Typography is a complicated subject to learn, but starting with the history of type styles is a great way to gain an understanding of why there’s so many fonts, and why they look so different! Typefaces are divided up into classifications based on the era or characteristics of their design, which helps narrow down your options when choosing a font for your projects. Being able to identify a typeface style can help you make educated design decisions and choose the best font for your work depending on its use. In today’s post I give a brief overview of the main typeface classifications of serif and sans serif fonts that have emerged throughout the history of movable type.

The first fonts

In the middles ages books were hand lettered in the Gothic style that had been developed by scribes, until the invention of the movable type press by Johannes Gutenberg. The first typeface carved by Gutenberg was based on the hand writing style of the time and was used to print the first books in Europe, including the Bible.

Blackletter (aka Gothic) – 1400s

Blackletter typefaces

There’s a whole series of subcategories of Blackletter typefaces each with its own characteristics, but they’re all based on the original calligraphic style with tall, narrow letters and sharp angular lines. Fonts such as Gutenberg and Fraktur are popular modern interpretations of the first print typefaces.

Serif fonts

As movable type printing became the standard across Europe different typeface styles were developed, but these early typefaces were still based on early hand written scripts so they retained the characteristics of brush/pen lines and serifs on the entry and exit of each stroke.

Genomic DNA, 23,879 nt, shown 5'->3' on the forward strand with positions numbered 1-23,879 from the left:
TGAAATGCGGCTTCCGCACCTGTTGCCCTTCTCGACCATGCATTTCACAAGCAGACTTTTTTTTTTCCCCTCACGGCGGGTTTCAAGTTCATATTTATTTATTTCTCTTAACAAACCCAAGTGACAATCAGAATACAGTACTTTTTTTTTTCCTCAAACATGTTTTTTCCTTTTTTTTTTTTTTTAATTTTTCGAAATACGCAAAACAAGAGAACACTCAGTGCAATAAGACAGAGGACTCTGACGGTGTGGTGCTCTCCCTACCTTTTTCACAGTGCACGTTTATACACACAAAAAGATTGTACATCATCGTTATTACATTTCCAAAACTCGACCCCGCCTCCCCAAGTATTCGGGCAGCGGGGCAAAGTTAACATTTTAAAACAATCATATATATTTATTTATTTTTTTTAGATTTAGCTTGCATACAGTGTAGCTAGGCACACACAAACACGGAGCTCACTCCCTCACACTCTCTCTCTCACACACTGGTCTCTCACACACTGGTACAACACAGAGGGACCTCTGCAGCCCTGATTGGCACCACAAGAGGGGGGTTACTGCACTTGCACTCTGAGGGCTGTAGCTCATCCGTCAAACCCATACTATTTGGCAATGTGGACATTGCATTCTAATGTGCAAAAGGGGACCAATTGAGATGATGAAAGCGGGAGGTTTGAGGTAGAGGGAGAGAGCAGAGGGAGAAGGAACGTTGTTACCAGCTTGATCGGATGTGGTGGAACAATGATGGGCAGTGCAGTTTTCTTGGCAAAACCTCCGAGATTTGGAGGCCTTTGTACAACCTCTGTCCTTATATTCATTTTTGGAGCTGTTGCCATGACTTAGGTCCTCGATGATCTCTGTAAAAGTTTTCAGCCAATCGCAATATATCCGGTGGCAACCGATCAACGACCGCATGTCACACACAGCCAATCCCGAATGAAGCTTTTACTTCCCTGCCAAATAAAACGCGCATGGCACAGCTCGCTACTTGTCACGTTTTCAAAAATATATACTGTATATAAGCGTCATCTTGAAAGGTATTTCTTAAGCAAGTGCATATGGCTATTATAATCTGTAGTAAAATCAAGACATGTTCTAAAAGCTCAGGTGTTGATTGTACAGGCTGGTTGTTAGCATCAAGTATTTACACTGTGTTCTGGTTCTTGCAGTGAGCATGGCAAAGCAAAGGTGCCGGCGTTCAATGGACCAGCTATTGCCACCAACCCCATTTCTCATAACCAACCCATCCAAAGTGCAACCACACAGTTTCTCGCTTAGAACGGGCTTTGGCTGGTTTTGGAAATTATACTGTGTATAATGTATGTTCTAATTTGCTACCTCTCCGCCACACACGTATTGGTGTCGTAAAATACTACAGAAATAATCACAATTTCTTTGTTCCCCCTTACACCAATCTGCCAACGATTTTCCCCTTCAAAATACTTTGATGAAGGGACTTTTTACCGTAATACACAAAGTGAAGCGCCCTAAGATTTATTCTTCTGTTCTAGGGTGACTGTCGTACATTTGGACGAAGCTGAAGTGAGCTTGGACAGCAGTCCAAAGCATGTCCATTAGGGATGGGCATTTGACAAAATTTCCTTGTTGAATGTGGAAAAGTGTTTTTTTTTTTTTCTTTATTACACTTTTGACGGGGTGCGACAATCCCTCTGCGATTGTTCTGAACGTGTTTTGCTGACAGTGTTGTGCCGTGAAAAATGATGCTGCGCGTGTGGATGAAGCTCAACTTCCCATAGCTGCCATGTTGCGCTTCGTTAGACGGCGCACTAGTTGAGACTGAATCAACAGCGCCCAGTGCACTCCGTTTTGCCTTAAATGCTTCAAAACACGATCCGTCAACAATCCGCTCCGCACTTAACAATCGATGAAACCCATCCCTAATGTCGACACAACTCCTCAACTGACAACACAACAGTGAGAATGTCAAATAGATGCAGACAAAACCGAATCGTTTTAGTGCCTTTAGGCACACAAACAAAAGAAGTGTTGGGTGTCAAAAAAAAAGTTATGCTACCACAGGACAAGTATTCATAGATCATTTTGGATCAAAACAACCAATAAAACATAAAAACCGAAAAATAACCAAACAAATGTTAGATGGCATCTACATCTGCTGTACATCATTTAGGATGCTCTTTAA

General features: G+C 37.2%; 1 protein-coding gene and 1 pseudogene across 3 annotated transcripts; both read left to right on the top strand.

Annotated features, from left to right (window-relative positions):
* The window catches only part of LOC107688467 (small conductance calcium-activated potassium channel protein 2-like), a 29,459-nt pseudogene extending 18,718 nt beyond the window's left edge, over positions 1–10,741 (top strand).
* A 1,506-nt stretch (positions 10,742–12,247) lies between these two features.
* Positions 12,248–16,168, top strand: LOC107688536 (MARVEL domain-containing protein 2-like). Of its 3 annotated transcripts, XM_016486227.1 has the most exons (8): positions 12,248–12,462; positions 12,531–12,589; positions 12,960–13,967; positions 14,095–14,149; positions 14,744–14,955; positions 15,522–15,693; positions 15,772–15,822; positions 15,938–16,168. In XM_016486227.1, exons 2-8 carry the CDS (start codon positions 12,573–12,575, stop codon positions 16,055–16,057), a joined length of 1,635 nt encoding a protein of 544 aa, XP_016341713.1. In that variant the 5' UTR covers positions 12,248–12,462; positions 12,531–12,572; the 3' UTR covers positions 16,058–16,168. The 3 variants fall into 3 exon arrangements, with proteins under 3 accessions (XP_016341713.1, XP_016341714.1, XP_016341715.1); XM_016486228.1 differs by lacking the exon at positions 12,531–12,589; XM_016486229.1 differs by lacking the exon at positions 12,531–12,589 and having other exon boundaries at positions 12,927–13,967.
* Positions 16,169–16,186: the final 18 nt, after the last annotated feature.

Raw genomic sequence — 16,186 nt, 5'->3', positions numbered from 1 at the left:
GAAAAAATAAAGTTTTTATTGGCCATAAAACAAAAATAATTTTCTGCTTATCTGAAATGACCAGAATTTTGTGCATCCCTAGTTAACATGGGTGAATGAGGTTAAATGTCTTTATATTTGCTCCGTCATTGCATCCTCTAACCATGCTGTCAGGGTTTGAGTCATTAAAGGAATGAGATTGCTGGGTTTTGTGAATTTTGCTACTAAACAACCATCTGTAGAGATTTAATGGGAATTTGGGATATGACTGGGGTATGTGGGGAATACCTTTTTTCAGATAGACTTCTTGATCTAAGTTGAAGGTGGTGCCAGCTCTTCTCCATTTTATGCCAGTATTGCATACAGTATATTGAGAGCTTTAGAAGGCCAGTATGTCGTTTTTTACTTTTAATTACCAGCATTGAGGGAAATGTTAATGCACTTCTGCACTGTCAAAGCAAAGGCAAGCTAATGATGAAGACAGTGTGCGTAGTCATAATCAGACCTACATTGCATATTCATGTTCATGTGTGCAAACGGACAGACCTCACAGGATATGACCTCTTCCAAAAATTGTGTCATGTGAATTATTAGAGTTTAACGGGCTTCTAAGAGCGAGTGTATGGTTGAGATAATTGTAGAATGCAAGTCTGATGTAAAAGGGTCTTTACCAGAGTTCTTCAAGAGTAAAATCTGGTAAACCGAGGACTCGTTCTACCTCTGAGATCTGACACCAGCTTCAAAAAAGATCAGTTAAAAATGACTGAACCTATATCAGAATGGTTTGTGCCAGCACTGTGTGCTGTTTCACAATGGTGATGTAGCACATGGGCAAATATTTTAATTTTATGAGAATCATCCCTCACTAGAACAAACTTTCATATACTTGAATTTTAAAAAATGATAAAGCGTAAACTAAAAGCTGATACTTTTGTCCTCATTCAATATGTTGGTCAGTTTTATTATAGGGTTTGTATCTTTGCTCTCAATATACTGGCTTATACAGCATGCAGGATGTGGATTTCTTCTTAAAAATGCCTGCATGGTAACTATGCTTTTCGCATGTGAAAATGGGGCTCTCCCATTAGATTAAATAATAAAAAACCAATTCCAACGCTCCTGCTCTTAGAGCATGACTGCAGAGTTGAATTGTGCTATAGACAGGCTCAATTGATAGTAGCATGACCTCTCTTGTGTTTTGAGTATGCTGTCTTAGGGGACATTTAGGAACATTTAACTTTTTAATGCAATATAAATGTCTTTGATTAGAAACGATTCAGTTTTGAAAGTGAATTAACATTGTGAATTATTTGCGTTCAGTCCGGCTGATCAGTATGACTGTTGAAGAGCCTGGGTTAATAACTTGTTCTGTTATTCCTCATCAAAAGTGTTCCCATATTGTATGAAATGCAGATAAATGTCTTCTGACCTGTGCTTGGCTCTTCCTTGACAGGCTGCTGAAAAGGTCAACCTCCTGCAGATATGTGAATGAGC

Humanist (aka Venetian) – 1400s

Humanist Serifs

In Italy the German blackletter style was soon replaced with typefaces inspired by Roman inscriptions. Still based on hand lettering, these fonts have the characteristics of angled crossbars on the letter ‘e’ and a high stress which relates to how a scribe would hold a pen. Centaur and Jenson are modern fonts in the Humanist style.

Old Style (aka Garalde) – 1500s-1700s

Old Style Serifs

With typefaces now being carved to form printable fonts, typographers began to experiment and design their own type, rather than mimic existing scripts. Fonts such as Garamond and Goudy Old Style are from this era and are characterised with a move towards more upright letters and straighter crossbars compared to previous Humanist typefaces, as well as more variation between thick and thin strokes.

Transitional (aka Realist) – 1700s

Transitional Serifs